The Case of Frances Winchell

by Laurel | July 1st, 2009

July 1, 1897, Page 8

A queer chapter of depravity was made known this week, when Frances Winchell or Frances Tiffany was sent to the Sherborn prison for Vagrancy, because she could give no good account of herself and the people that she told the police of have paid no attention to the notices that the police have sent out. Officer Healey found her late one night last week wandering about the streets and she was taken to the police station for examination. She is about 17 years old and not over bright mentally. She said that he was married May 30 at Canaan, Ct., to a man named William Tiffany by a Methodist preacher named Lane. Tiffany worked for Charles Sheldon, a farmer in that place. Soon after her marriage she became acquainted with a man names Smith, with whom she agreed to go on a journey to Pittsfield, accompanied by a young girl known as Nellie Smith, and claimed by Smith as his daughter. She at first refused to go, but was told that her husband had given his consent. The party of three took the train, but did not stop at Pittsfield. When they left the train they started on a tramp about the country, sleeping in outhouses and freight cars and living in the country. They were in Holyoke about two weeks ago and then went to Huntington, as is judged from a description that the girl gave of the place. She left Smith and the girl, whom she had found was not his daughter, at Huntington and sloe away from them early one morning , going directly to Holyoke. Officer Healey found her that night. After hearing the story of the girl the marshal wrote Sheldon at the address given by the girl and asked for an immediate reply, but as nothing was heard the girl was tried on a charge of vagrancy, as she had laid herself open to that complaint. The police have not heard from the letters of inquiry to Mr. Sheldon, and this gives the story a stranger appearance. The girl had in her valise a large assortment of clothing, although she said that she intended to stay away only a day with Smith.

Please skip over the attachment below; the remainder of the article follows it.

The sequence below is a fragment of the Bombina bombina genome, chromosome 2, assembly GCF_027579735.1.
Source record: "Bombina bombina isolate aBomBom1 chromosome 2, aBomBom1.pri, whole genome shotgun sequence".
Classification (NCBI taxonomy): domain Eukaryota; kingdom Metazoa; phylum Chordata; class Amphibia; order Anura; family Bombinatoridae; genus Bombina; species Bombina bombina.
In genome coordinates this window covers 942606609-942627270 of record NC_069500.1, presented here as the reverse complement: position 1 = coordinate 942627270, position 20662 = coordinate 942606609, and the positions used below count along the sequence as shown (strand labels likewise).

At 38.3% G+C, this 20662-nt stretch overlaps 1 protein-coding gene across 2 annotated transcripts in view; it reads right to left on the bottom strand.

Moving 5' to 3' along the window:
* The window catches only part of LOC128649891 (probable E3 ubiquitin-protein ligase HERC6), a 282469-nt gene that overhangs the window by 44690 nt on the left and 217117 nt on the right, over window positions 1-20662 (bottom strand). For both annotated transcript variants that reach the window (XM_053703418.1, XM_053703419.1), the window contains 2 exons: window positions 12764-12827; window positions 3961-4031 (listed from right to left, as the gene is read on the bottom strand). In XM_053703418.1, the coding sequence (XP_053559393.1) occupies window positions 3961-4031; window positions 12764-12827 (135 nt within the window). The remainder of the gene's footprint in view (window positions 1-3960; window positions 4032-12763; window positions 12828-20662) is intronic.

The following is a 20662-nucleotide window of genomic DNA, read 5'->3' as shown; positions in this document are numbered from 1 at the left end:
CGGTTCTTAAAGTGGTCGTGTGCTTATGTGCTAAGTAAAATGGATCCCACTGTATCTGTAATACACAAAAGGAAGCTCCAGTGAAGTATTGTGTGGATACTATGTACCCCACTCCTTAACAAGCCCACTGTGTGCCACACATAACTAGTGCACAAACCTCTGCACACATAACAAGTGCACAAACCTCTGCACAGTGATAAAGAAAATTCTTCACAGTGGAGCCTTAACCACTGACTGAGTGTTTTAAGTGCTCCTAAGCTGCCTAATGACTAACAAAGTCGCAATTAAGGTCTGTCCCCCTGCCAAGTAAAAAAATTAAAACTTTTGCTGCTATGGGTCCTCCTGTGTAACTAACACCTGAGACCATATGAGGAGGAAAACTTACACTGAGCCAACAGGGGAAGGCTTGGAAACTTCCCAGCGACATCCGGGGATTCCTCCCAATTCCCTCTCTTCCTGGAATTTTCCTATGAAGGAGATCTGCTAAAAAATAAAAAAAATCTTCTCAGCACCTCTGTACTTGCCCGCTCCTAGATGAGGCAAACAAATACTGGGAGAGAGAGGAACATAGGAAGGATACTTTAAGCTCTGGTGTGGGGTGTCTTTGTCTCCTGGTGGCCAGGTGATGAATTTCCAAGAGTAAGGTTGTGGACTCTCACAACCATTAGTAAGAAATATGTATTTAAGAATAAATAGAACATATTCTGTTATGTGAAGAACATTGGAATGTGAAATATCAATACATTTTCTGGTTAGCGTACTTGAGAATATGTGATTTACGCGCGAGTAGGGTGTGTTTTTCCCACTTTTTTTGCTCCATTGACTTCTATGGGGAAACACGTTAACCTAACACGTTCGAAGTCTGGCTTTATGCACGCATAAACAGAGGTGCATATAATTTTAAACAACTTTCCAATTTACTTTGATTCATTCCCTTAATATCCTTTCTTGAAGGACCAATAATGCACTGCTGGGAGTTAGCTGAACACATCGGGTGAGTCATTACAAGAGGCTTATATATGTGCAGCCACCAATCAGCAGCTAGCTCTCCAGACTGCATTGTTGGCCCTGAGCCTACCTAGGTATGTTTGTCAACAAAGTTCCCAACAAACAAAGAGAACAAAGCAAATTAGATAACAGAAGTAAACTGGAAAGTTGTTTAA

Excerpted from the Springfield Republican.

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